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Comment: Re:IEEE Stinks (Score 1) 115

by androvsky (#29394941) Attached to: IEEE Approves 802.11n Wi-Fi Standard

While I'm glad they came up with this new standard, I wish they wouldn't use the IEEE for this stuff. Now if someone wants to look at the standard they will be charged an outrageous price like $250. $250 for something that will be at most 50 pages, in other words they charge $5 per page.

Well, to be fair, it took them about 2 weeks to write each page.

Comment: Well, maybe not (Score 2, Insightful) 378

by androvsky (#20857171) Attached to: Copy Protection Backfires on Blu-ray
I know this is slashdot, so if anything goes wrong we must blame any copyright protection schemes in place, but according to insiders, it's actually a problem with blu-ray's java, and the players that are having problems just need a firmware update. And according to people with ps3s and the movie, the ps3 plays them fine, note how the article says the load times are *up to* two minutes. Don't you just love it when people leave things nice and vague so you can make the situation sound much better/worse than it really is? Although I'm a blu-ray fan, I'm not really apologizing (problems are problems), I thought I'd clarify, especially the bit about the ps3. I wouldn't know anything first hand, I don't like either movie, and Fox tends to charge too much for their blu-ray movies anyway.
XBox (Games)

+ - Microsoft admits all 360s sold so far are flawed

Submitted by Anonymous Coward
An anonymous reader writes "CNN reports that Microsoft has admitted all xbox 360 consoles sold in the past 19 months suffer from a design flaw. But it does not have any plans to start a recall program.

It seems like everyone with a functional (like myself) are lucky. This seems to be a bad time for Microsoft. But as a 360 owner, I am glad they actually admitted this instead of denying and repeating their line on how the actual failure rate is very low."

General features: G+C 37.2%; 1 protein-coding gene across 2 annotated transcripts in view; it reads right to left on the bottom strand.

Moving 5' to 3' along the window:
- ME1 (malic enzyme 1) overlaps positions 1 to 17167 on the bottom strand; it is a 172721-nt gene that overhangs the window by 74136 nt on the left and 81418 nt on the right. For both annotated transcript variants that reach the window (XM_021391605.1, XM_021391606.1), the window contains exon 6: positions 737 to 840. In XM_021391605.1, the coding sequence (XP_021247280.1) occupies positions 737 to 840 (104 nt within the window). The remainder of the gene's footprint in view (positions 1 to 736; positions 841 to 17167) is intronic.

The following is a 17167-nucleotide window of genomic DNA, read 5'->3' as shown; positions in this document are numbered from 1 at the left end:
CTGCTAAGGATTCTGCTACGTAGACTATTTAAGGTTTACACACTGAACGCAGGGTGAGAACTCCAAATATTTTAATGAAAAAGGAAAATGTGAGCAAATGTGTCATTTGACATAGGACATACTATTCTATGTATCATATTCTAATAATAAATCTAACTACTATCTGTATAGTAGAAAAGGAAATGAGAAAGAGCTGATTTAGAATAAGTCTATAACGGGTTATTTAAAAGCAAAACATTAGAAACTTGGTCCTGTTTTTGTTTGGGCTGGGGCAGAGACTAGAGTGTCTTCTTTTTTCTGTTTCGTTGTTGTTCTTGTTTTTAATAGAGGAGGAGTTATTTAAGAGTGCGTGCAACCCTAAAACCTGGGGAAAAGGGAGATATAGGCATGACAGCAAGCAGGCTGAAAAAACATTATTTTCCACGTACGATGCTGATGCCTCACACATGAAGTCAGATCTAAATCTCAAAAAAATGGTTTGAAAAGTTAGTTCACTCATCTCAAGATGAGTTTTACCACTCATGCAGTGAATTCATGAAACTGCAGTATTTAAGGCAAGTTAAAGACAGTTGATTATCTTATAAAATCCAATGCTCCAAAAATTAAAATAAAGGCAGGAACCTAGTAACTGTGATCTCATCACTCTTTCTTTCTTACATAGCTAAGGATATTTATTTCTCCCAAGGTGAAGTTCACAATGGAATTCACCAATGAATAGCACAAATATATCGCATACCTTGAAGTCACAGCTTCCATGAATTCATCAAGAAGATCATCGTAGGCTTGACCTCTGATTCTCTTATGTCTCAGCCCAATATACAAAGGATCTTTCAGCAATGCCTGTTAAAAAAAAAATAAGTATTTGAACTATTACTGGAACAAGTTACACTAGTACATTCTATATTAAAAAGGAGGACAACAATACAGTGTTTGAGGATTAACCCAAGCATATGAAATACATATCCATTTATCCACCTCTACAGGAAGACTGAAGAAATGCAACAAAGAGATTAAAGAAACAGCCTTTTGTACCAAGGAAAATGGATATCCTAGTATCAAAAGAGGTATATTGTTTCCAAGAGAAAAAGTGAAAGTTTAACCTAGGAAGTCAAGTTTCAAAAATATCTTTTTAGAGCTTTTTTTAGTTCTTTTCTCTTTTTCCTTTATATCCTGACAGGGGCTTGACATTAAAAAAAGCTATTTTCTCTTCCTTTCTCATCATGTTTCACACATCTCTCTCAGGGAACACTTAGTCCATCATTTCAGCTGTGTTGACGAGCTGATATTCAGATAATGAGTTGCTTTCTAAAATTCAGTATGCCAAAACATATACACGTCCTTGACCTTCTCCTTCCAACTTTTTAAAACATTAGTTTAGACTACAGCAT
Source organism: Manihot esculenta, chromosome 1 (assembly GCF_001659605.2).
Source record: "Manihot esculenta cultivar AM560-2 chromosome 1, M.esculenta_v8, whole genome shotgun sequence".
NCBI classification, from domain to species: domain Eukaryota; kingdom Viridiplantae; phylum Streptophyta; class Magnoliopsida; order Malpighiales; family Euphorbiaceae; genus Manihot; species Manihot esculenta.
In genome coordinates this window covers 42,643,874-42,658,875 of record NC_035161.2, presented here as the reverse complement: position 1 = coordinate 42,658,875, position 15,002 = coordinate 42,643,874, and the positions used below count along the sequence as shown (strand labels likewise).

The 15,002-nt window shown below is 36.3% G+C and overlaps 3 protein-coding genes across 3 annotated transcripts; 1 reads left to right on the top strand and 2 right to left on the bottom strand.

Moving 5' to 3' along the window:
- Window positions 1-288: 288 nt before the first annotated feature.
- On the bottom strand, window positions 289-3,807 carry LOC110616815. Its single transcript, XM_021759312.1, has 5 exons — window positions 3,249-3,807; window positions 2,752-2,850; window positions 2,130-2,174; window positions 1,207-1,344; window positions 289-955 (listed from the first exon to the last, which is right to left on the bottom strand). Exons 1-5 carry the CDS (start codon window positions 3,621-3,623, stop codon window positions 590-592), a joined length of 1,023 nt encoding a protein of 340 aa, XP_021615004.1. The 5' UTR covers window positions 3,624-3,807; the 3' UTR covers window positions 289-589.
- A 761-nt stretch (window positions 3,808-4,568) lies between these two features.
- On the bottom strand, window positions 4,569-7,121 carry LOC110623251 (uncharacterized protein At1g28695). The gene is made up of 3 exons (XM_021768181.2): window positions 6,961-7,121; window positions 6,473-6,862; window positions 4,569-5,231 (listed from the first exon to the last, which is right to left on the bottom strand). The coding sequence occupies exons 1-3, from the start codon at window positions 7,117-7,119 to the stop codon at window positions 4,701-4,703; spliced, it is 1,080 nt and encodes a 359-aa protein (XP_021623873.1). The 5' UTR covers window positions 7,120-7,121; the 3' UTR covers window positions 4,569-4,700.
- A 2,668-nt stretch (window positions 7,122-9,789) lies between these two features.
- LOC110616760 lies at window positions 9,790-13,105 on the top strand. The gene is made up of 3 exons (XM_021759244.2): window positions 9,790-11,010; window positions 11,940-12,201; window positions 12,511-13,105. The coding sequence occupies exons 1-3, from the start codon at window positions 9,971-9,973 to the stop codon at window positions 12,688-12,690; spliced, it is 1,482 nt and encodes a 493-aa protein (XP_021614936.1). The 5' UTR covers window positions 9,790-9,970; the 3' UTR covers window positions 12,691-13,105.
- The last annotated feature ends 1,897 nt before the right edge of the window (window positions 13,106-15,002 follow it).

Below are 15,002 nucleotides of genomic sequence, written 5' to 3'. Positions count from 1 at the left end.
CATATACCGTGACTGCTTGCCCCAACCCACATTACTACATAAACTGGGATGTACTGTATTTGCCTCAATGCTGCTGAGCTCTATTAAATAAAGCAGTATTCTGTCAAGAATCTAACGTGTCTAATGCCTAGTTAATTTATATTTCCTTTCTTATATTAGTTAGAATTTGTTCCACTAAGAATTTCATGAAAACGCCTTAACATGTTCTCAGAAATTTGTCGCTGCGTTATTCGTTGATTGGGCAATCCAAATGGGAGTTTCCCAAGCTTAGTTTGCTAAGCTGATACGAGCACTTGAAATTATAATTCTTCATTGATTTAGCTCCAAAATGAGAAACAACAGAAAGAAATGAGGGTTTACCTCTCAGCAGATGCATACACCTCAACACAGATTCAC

Hardware Hacking

+ - A Keyboard on the Edge

Submitted by Anonymous Coward
An anonymous reader writes "One of the fastest growing trends in consumer electronics is what some people have started to call tech luxury. These are goods that are all about style and performance and don't really concern themselves with the price. One of the best examples of this is Logitech's new diNovo Edge keyboard. It's looks great, has a big price tag, and has lots of innovative features, but has no mouse or numberpad. From the article, "Keyboards don't have to be boring. They don't have to be blocky, beige tools that are tethered to the back of your computer. Companies like Logitech have made it so that keyboards can be comfortable, wireless, stylish, interesting, and, maybe even cool.""
Biotech

+ - How A "Superbaby" Is Leading To New Medic

Submitted by Anonymous Coward
An anonymous reader writes "A baby boy with unusually big muscles — caused by a gene mutation — is leading to new muscular dystrophy drugs. Forbes has the story, from the gene's discovery in mice, then in cattle (lots of beefy breeds have a mutated copy) to the current quest for new medicines, which pits a tiny biotech against drug giant Wyeth.

http://www.forbes.com/free_forbes/2007/0226/074.ht ml?partner=yahoomag"
Google

+ - Year of the pig Google Logo censured

Submitted by Staalorm
Staalorm (666) writes "Using anon proxy you can see that many countries don't display the Chinese "year of the pig" logo from Google. USA has it and China too, but many European countries don't. What is the criteria Google uses not to display the piglet-logo? In previous years all countries could view the "year of the monkey" and the "year of the dog". Are Google afraid of an Islamic equivalent of the Danish cartoon-row?"

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